Three cheers for the Pull Back Kings and Queens: Anne Sexton, Margaret Atwood, Edith Wharton, Bernard Malamud, Virginia Woolf (Queen Extraordinaire). Dammit, I also love the watery writers: Isabel Allende, Gabriel Garcia Marquez, Rumi. What even to say about the impossible Harold Brodkey except bow down and pump my [frustrated] fist at the same time? And then there are the writers who hover somewhere else entirely, for instance the Eastern most coast treasure Robert Dash, author of “Notes from Madoo: Making a Garden in the Hamptons.” Mr. Dash crossed my path in the local paper, “The East Hampton Star.” His essays conceal sharp perceptions among facts and preferences on dealing with dirt, living things and seasons. In short, capturing life as it stings and sustains us. His essays are best read whole. Here, try any of these, in particular “Almost Spring.”

Lovers of the written word, share your favorite author in the comments below, on Facebook or on Instagram and tell us why you’re in love.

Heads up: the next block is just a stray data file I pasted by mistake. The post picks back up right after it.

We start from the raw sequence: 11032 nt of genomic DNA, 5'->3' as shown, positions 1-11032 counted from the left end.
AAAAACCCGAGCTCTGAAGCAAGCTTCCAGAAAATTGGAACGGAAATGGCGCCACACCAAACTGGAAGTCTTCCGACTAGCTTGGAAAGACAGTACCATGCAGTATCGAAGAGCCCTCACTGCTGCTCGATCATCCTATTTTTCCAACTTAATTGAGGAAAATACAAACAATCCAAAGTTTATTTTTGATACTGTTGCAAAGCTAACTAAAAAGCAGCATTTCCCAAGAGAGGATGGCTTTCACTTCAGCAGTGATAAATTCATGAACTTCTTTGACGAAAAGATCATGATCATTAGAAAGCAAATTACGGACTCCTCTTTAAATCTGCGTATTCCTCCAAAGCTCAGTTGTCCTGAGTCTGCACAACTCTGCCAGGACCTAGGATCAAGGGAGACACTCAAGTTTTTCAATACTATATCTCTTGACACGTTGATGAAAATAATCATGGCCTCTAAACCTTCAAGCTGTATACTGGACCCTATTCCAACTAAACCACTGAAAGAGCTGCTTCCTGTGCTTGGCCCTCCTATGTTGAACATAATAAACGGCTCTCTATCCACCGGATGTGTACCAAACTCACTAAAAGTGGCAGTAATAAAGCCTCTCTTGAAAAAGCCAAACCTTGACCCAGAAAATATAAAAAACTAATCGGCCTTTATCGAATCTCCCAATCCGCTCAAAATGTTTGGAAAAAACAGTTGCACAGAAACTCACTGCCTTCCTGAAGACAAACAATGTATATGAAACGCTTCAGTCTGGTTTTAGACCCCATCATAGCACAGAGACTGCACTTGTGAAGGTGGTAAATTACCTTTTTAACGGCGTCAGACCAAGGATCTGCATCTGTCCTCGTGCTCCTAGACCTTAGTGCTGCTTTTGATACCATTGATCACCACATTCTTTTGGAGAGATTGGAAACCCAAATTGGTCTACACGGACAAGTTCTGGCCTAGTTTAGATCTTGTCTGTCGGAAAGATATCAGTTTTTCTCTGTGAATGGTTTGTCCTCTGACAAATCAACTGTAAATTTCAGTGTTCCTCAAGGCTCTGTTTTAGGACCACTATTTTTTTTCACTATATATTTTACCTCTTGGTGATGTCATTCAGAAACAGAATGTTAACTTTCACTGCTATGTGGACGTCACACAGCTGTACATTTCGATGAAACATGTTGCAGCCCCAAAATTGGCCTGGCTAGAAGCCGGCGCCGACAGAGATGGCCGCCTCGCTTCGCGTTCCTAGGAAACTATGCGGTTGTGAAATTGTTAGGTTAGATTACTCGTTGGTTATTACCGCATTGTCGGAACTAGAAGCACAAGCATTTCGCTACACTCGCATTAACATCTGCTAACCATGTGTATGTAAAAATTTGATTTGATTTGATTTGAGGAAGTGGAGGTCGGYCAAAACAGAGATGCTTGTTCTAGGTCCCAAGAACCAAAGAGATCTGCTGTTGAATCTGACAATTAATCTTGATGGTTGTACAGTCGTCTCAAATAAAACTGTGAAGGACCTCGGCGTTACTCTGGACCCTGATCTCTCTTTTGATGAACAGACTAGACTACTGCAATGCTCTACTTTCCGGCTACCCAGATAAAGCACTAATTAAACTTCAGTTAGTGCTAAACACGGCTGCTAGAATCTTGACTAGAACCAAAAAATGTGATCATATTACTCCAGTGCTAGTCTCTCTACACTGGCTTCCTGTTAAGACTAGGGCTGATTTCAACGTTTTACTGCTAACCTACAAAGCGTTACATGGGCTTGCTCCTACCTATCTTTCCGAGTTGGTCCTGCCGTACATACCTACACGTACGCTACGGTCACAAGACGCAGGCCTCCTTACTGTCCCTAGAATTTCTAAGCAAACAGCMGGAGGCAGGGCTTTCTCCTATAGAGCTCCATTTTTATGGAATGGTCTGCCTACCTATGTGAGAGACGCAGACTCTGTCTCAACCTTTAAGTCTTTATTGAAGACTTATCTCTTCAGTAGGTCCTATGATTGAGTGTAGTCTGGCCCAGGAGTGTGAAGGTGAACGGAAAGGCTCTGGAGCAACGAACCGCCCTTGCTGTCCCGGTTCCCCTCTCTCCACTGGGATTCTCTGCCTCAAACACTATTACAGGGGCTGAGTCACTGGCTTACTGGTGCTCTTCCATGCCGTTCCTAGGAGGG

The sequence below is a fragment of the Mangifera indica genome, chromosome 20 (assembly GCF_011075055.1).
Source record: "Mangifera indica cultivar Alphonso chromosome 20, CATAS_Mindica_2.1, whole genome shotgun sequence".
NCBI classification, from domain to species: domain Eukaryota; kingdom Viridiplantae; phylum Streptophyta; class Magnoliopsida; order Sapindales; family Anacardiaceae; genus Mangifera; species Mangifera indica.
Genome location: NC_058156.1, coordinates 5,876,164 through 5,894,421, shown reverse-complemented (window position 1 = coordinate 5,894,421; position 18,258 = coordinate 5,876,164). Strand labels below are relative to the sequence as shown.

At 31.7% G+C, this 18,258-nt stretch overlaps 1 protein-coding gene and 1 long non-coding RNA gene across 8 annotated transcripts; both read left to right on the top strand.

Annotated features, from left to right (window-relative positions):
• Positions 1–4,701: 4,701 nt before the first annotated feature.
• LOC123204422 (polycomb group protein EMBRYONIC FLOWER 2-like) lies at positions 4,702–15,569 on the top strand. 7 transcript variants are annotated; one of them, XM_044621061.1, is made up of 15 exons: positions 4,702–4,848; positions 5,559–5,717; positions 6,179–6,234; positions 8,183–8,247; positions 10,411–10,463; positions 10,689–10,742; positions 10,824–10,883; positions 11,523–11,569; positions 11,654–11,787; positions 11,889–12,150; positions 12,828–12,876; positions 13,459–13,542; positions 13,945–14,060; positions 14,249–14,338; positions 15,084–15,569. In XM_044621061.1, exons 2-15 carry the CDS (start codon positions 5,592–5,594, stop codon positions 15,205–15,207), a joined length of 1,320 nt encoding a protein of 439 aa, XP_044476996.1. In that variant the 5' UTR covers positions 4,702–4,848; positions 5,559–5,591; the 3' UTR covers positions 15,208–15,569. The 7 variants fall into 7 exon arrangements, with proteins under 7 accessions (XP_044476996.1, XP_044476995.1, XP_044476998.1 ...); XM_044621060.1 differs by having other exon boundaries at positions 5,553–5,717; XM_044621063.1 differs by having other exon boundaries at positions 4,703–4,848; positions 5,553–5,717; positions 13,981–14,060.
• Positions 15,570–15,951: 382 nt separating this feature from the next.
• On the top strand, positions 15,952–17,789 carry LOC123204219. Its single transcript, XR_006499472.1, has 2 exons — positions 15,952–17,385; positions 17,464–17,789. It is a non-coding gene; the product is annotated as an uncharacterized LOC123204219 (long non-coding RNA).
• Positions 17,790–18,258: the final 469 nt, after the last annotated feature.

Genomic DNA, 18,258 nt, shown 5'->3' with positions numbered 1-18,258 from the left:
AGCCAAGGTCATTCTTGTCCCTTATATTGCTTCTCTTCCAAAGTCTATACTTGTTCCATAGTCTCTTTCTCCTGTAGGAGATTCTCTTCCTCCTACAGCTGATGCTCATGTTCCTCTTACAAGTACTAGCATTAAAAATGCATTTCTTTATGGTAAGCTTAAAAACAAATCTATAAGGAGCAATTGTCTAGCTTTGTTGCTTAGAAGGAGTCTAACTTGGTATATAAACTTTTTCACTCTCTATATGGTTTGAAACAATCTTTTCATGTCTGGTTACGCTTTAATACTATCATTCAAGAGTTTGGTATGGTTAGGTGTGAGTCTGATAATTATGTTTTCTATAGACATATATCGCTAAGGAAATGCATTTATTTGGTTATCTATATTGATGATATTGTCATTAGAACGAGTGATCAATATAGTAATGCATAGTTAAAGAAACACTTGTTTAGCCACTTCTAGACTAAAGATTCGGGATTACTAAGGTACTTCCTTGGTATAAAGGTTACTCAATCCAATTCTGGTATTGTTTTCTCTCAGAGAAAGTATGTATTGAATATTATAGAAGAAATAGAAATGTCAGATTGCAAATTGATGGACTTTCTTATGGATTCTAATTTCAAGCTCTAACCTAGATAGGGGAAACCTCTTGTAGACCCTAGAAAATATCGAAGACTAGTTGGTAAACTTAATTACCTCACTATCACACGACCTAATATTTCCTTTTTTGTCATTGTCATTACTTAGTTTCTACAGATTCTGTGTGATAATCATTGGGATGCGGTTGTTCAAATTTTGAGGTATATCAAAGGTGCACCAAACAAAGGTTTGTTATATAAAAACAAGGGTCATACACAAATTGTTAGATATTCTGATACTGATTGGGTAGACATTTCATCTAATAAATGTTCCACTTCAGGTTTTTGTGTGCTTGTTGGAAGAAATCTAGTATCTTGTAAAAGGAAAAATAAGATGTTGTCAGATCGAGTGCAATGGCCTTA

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Ah, Blizzard Juno. The first storm of 2015. You stopped by and were generous with your self-control. Just enough snow and wind and closures to really feel like winter without rendering us immobile. I’m not tired of your residue yet. Your decorated landscape shows a knack for season-appropriate design. And the padding absorbs so many sounds yet amplifies the ones that seem most important: tiny winter birds, little claws on dry trees, wind chimes, breath of course and I am nearly convinced that if you listen closely, the passing of shadow by the hour.

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My Pseudo Writing Sabbatical, or, Pay No Attention to the Man Behind the Curtain

Image courtesy of Death to the Stock Photo

It’s been one year since I’ve stopped by my own stomping ground to gain ground on my blogging. Perhaps you didn’t notice the cupboard was bare. A good hostess still leaves snacks out, but* I’ve been the good kind of busy. The working hard, securing new clients, co-launcing new businesses, completing trainings, honing new skills, documenting adventures, making new friends kind of busy. Do I get a hallway pass?

There will be two camps.